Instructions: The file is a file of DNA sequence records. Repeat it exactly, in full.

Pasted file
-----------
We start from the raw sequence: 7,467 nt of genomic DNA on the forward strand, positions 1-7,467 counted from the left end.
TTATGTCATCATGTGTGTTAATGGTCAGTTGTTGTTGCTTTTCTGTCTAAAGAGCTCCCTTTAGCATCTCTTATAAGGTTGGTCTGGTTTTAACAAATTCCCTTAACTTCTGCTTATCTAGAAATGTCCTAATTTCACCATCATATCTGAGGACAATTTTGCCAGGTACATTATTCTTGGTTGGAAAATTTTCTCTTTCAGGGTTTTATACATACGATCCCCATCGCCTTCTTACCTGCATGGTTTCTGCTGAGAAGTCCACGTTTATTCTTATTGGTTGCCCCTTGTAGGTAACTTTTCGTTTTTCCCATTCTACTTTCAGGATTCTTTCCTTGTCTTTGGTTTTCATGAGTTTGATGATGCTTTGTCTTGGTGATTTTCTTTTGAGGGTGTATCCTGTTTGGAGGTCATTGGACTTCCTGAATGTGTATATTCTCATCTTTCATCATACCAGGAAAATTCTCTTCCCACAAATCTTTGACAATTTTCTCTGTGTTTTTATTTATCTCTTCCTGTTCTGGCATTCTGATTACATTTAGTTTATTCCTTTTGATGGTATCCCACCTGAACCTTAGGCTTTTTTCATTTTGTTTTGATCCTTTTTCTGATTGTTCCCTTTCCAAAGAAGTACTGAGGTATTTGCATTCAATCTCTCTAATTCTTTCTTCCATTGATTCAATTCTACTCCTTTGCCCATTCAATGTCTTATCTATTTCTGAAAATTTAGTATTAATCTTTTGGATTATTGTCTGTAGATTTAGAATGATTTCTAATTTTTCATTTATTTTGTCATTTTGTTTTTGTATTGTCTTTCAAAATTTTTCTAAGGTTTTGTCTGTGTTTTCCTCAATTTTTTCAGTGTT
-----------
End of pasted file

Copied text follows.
We start from the raw sequence: 7,467 nt of genomic DNA on the forward strand, positions 1-7,467 counted from the left end.
TTATGTCATCATGTGTGTTAATGGTCAGTTGTTGTTGCTTTTCTGTCTAAAGAGCTCCCTTTAGCATCTCTTATAAGGTTGGTCTGGTTTTAACAAATTCCCTTAACTTCTGCTTATCTAGAAATGTCCTAATTTCACCATCATATCTGAGGACAATTTTGCCAGGTACATTATTCTTGGTTGGAAAATTTTCTCTTTCAGGGTTTTATACATACGATCCCCATCGCCTTCTTACCTGCATGGTTTCTGCTGAGAAGTCCACGTTTATTCTTATTGGTTGCCCCTTGTAGGTAACTTTTCGTTTTTCCCATTCTACTTTCAGGATTCTTTCCTTGTCTTTGGTTTTCATGAGTTTGATGATGCTTTGTCTTGGTGATTTTCTTTTGAGGGTGTATCCTGTTTGGAGGTCATTGGACTTCCTGAATGTGTATATTCTCATCTTTCATCATACCAGGAAAATTCTCTTCCCACAAATCTTTGACAATTTTCTCTGTGTTTTTATTTATCTCTTCCTGTTCTGGCATTCTGATTACATTTAGTTTATTCCTTTTGATGGTATCCCACCTGAACCTTAGGCTTTTTTCATTTTGTTTTGATCCTTTTTCTGATTGTTCCCTTTCCAAAGAAGTACTGAGGTATTTGCATTCAATCTCTCTAATTCTTTCTTCCATTGATTCAATTCTACTCCTTTGCCCATTCAATGTCTTATCTATTTCTGAAAATTTAGTATTAATCTTTTGGATTATTGTCTGTAGATTTAGAATGATTTCTAATTTTTCATTTATTTTGTCATTTTGTTTTTGTATTGTCTTTCAAAATTTTTCTAAGGTTTTGTCTGTGTTTTCCTCAATTTTTTCAGTGTT